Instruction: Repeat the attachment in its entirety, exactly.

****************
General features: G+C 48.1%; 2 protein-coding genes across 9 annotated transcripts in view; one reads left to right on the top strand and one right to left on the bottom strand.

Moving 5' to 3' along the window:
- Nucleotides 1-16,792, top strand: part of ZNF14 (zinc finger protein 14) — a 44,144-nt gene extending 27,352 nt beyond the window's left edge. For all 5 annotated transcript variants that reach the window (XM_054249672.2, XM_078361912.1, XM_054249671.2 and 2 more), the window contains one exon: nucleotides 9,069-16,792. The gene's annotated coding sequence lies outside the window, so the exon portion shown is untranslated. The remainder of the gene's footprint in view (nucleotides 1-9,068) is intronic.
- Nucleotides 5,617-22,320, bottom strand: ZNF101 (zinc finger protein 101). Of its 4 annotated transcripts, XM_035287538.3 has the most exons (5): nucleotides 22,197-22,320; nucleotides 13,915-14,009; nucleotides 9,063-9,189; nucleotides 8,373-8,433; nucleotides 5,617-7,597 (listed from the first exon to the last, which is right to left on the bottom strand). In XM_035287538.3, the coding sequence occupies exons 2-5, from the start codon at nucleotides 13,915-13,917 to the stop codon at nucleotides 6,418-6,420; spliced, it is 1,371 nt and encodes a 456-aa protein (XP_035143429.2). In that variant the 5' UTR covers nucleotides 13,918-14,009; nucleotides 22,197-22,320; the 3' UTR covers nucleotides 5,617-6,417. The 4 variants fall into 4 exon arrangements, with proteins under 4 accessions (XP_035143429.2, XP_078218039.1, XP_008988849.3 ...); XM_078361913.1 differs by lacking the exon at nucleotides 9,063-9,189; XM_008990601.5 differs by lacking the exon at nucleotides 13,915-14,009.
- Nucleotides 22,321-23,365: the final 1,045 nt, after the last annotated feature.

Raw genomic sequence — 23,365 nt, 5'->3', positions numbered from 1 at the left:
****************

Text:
General features: G+C 48.1%; 2 protein-coding genes across 9 annotated transcripts in view; one reads left to right on the top strand and one right to left on the bottom strand.

Moving 5' to 3' along the window:
- Nucleotides 1-16,792, top strand: part of ZNF14 (zinc finger protein 14) — a 44,144-nt gene extending 27,352 nt beyond the window's left edge. For all 5 annotated transcript variants that reach the window (XM_054249672.2, XM_078361912.1, XM_054249671.2 and 2 more), the window contains one exon: nucleotides 9,069-16,792. The gene's annotated coding sequence lies outside the window, so the exon portion shown is untranslated. The remainder of the gene's footprint in view (nucleotides 1-9,068) is intronic.
- Nucleotides 5,617-22,320, bottom strand: ZNF101 (zinc finger protein 101). Of its 4 annotated transcripts, XM_035287538.3 has the most exons (5): nucleotides 22,197-22,320; nucleotides 13,915-14,009; nucleotides 9,063-9,189; nucleotides 8,373-8,433; nucleotides 5,617-7,597 (listed from the first exon to the last, which is right to left on the bottom strand). In XM_035287538.3, the coding sequence occupies exons 2-5, from the start codon at nucleotides 13,915-13,917 to the stop codon at nucleotides 6,418-6,420; spliced, it is 1,371 nt and encodes a 456-aa protein (XP_035143429.2). In that variant the 5' UTR covers nucleotides 13,918-14,009; nucleotides 22,197-22,320; the 3' UTR covers nucleotides 5,617-6,417. The 4 variants fall into 4 exon arrangements, with proteins under 4 accessions (XP_035143429.2, XP_078218039.1, XP_008988849.3 ...); XM_078361913.1 differs by lacking the exon at nucleotides 9,063-9,189; XM_008990601.5 differs by lacking the exon at nucleotides 13,915-14,009.
- Nucleotides 22,321-23,365: the final 1,045 nt, after the last annotated feature.

Raw genomic sequence — 23,365 nt, 5'->3', positions numbered from 1 at the left: